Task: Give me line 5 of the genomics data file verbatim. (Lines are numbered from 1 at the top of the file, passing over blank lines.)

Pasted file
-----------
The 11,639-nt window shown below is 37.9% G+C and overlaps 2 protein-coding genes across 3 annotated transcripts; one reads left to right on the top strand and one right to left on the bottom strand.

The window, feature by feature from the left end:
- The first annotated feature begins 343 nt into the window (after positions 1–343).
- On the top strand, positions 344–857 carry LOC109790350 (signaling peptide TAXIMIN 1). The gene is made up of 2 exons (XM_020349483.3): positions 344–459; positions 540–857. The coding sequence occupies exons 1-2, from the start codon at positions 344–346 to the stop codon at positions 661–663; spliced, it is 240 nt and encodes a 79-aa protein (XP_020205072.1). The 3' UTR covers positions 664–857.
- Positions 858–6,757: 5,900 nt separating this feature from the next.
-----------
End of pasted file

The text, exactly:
- Positions 858–6,757: 5,900 nt separating this feature from the next.